Sean K. Cureton

Archive for December, 2012|Monthly archive page

Apatow’s First and Only Truly Bad Film

In Movie Reviews: 2012 on December 30, 2012 at 12:08 pm

Theatrical Poster


This is 40
Directed by Judd Apatow
2 out of 4 stars

This is 40, the fourth film written and directed by Judd Apatow, is a sequel to Apatow’s 2007 film Knocked Up in the same way that Get Him to the Greek in 2010 was a sequel to Jason Segel’s Forgetting Sarah Marshall in 2008. Namely, each subsequent film borrowed part of the supporting cast from its respective initial film in order to make a film about that said part of the supporting cast. Unfortunately, as was the case with Get Him to the Greek, which proved just how tiresome Russell Brand’s sense of humor can be, Apatow’s This is 40 fails to measure up to its brilliant predecessor, turning the characters Pete and Debbie from comic foils to comic failures.

Set around the respective 40th birthdays of the two title characters, Pete and Debbie played by Paul Rudd and Leslie Mann, This is 40 tells the story of this couple’s trials and tribulations as a married couple with kids dealing with a mid-life crisis. In addition to the tension created by their age, Pete and Debbie are also beset by financial difficulties, a worrisome daughter, and two difficult fathers who are either too clingy (Pete’s dad, played by Albert Brooks) or too closed off (Debbie’s dad, played by John Lithgow). Ultimately, Pete and Debbie come out of the film alright, or at least as alright as they can be given the fact that there is no indication that they will ever stop fighting or being downright mean and irresponsible towards anyone that they don’t live or work with, which is just what makes this film so flawed and hard to watch.

Where Apatow’s prior films have been about crude and immature adults, those films have also maintained a grain of respect for other people and a certain genuine sweetness in those films’ main characters and protagonists. In Knocked Up, Seth Rogen’s Ben Stone is a pot addled man child with no means of even comprehending how to take care of a child, yet he is also genuinely sweeter than his stooge roommates, and comes out of the film ready and willing to take care of his new wife and child. In 2005’s The 40 Year Old Virgin, vulgar adult humor abounds throughout the film, and most of the supporting characters are immoral and immature. Yet Steve Carell as the protagonist is kind and tenderhearted, and provides for the film’s moral center that allows for the vulgar humor to become a subtle satire of male licentiousness rather than being simply tasteless and sophomoric.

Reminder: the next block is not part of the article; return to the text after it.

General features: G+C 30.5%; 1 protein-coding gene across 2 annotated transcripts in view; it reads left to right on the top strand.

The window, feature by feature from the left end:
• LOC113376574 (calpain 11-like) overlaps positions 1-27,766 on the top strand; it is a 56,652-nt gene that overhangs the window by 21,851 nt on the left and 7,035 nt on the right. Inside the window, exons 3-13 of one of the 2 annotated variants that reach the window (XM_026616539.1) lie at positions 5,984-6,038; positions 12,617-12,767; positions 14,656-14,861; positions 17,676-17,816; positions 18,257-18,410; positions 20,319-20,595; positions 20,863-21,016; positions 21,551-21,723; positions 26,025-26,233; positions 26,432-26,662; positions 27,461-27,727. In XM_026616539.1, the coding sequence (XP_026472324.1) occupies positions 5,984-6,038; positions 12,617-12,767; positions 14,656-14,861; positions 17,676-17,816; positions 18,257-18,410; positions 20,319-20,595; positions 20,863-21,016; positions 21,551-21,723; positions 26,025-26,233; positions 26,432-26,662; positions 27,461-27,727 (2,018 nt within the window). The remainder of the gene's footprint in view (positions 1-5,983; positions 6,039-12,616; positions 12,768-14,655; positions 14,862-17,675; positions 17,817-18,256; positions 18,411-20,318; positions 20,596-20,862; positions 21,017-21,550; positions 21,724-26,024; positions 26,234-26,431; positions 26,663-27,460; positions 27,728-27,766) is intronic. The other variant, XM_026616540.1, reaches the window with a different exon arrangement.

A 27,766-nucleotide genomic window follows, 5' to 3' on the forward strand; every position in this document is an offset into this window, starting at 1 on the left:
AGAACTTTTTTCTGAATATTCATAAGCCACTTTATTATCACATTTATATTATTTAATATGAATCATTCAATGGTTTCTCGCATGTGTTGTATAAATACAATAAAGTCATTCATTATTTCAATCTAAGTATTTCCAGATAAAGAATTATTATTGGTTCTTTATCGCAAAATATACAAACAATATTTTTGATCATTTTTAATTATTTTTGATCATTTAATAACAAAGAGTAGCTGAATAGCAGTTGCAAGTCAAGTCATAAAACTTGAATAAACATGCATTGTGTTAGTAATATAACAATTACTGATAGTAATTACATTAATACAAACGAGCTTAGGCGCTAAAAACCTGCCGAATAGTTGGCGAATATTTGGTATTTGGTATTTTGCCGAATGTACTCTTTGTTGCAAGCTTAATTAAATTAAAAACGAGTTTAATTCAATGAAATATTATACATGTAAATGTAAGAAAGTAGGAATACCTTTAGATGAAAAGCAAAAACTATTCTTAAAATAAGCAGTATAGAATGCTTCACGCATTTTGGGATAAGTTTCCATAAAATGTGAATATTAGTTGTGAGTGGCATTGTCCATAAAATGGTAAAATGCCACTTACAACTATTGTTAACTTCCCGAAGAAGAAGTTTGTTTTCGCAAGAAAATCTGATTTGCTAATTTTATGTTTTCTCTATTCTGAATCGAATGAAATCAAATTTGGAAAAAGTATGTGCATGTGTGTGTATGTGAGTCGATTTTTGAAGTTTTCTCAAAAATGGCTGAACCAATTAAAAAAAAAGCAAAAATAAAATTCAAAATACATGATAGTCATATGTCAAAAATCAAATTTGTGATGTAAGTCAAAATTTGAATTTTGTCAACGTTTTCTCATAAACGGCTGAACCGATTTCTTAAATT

In This is 40, however, Pete and Debbie belittle others for laughs from the audience, whine seemingly about not much at all, and come off as mean and unworthy of the audience’s attention or sympathy. In particular, there is a scene in the film where Debbie berates and emotionally tortures a young boy because he insulted Debbie’s daughter online. This sequence is meant to be funny, with Mann displaying her ability to riff and improvise off of the script, yet it comes off as simply cruel and plays off of one’s worst impulses. Worse yet, the boy’s mother, who Pete then insults in a possibly worse manner than his wife insulted the mother’s child, is ignored in her pleas with the school’s principal while Pete and Debbie lie through their teeth and smirk malevolently.

Screenwriter and former creative partner of Judd Apatow, Mike White, recently made a public comment on Apatow’s more recent work, remarking on how Apatow’s films have come to be about the bullies where they were previously about the bullied. Such a statement seems apt when considering Apatow’s new film, which derives much of its humor from cruelty and bullying, and offers no character with which one can identify or sympathize with. This is not to say, however, that all of the film’s scenes don’t work or are mean-spirited unanimously. On the contrary, a lot of the film is laugh-out-loud funny, with the same kind of cultural sensibility and awareness that has come to define Apatow’s films over the past decade. In fact, if Apatow had possibly edited the film a little further, with the possible addition of a few more scenes and the reordering of existing ones, This is 40 might have been a completely different film, a film that would have been more genuine and kinder, like the films that Apatow certainly has in him, and was probably trying to replicate in this film. Unfortunately though, This is 40 was not subjected to any further editing, and as it stands, it is the weakest film in Apatow’s film oeuvre by far, for more reasons than one.

Jackson’s Hobbit Trilogy off to a Good but Beleaguered Start

In Movie Reviews: 2012 on December 27, 2012 at 5:27 pm

Theatrical Poster


The Hobbit: An Unexpected Journey
Directed by Peter Jackson
3 out of 4 stars

The Hobbit: An Unexpected Journey is the first film in a planned trilogy to be released over the next three years based on the classic and beloved J.R.R. Tolkien novel The Hobbit. Under the careful direction of Peter Jackson, this trilogy, which is the prequel to Jackson’s masterpiece Lord of the Rings trilogy, is off to an unexpectedly good start. While separating Tolkien’s rather short novel into three feature length films is admittedly a bad idea, Jackson’s knowledge and love of Tolkien’s work and his prior experience and hand in creating a cinematic Middle-Earth in the Lord of the Rings trilogy about ten years ago brings a lot of promise to this new Tolkien trilogy. While a lot of the film could have been cut, and the overall pacing can tend to be slow and meandering, Jackson’s new film still holds true to the spirit of Tolkien’s novel, making An Unexpected Journey just as wonderful a beginning as The Fellowship of the Ring was in 2001.